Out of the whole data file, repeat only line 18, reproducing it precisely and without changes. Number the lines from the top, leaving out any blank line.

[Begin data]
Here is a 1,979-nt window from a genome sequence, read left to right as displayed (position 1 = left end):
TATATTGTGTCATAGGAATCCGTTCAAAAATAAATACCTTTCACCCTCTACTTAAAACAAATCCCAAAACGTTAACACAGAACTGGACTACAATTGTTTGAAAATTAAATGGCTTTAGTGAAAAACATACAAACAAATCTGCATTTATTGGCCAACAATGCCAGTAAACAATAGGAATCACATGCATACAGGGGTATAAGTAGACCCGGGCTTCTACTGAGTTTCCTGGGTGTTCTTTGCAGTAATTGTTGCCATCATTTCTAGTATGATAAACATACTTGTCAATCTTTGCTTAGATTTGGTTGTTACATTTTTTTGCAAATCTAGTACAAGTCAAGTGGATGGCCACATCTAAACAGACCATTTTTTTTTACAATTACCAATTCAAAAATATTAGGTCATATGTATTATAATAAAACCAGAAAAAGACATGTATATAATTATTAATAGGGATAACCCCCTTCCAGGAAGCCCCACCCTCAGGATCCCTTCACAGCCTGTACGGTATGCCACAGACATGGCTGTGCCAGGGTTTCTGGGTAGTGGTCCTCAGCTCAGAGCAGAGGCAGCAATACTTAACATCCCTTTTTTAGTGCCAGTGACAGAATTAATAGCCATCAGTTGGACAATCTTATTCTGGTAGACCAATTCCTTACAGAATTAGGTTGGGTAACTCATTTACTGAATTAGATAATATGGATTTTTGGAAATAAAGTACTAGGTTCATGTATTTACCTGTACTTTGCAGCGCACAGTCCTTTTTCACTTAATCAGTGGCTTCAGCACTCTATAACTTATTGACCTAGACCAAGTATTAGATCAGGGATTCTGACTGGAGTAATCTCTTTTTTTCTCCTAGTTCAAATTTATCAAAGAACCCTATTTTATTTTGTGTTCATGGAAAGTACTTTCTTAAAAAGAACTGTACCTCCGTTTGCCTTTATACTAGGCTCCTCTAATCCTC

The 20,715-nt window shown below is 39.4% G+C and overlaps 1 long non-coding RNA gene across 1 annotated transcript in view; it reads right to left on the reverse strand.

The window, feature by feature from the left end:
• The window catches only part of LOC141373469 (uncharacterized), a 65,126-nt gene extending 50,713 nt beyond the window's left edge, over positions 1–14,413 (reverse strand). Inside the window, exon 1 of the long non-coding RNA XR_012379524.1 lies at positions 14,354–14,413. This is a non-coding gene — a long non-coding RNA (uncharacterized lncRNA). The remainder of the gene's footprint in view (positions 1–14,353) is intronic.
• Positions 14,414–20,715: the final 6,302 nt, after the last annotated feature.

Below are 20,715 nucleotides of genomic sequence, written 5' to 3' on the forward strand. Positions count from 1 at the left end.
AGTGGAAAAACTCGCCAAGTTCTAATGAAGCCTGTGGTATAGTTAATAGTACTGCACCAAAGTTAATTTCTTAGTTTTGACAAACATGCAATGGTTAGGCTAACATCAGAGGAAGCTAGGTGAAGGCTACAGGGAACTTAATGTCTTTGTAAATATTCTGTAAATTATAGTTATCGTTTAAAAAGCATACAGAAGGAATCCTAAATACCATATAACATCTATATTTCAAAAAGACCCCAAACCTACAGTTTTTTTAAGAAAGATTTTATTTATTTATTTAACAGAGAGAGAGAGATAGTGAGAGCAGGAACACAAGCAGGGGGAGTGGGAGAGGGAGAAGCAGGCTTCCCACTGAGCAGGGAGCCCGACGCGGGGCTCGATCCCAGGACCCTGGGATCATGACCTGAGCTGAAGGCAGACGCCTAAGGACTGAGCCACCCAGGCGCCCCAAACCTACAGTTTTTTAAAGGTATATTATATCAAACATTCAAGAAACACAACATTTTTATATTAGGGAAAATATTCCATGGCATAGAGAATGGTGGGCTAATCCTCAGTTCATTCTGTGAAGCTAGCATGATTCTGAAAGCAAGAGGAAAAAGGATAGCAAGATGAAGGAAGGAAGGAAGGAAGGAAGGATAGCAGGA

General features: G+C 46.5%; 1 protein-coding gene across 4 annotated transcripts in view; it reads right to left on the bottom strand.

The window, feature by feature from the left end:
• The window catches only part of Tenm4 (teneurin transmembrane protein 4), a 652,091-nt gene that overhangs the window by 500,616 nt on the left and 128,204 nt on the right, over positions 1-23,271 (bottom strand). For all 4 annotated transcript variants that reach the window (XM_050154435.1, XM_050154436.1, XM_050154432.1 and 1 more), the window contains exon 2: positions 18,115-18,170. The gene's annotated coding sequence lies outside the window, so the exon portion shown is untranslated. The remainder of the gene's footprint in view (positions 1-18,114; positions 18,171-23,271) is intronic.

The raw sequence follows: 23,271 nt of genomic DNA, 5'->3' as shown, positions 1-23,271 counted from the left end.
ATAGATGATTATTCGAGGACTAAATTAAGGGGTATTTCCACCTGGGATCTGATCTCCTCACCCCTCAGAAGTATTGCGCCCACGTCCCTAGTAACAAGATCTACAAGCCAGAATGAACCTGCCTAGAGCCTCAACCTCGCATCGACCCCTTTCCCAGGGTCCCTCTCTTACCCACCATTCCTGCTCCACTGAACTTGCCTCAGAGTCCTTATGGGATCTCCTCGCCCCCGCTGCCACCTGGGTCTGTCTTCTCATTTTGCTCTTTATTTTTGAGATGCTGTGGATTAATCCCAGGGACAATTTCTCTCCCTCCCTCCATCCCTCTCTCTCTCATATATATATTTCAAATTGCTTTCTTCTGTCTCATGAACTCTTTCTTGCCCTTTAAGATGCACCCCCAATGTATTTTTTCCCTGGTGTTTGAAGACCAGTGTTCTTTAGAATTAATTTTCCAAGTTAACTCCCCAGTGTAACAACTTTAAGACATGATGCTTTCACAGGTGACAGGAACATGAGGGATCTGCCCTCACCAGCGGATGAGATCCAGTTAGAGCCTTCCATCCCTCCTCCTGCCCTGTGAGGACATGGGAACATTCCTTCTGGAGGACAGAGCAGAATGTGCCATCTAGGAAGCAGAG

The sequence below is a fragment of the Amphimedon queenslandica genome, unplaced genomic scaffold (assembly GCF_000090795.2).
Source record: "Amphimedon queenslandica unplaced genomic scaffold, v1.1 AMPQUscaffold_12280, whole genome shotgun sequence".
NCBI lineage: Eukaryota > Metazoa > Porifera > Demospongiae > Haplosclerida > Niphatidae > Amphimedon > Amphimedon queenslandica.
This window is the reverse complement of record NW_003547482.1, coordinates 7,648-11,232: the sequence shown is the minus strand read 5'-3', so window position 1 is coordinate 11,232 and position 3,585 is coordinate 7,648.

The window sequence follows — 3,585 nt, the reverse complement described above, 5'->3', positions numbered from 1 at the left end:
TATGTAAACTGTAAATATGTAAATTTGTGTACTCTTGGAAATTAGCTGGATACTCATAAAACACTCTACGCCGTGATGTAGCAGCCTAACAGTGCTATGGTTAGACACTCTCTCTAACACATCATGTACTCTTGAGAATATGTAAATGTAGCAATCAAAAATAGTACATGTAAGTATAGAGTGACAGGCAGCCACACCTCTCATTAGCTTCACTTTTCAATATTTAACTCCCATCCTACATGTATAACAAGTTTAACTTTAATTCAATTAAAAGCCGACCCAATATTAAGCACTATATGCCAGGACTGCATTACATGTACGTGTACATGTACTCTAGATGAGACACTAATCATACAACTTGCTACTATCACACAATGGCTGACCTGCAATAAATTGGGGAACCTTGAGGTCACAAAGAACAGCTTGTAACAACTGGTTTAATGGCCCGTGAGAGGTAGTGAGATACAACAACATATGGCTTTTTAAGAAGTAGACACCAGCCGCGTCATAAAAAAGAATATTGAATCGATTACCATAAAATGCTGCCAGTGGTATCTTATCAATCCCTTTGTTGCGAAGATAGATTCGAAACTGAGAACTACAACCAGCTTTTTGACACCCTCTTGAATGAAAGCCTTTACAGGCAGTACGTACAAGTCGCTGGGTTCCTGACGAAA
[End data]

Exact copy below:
The window sequence follows — 3,585 nt, the reverse complement described above, 5'->3', positions numbered from 1 at the left end: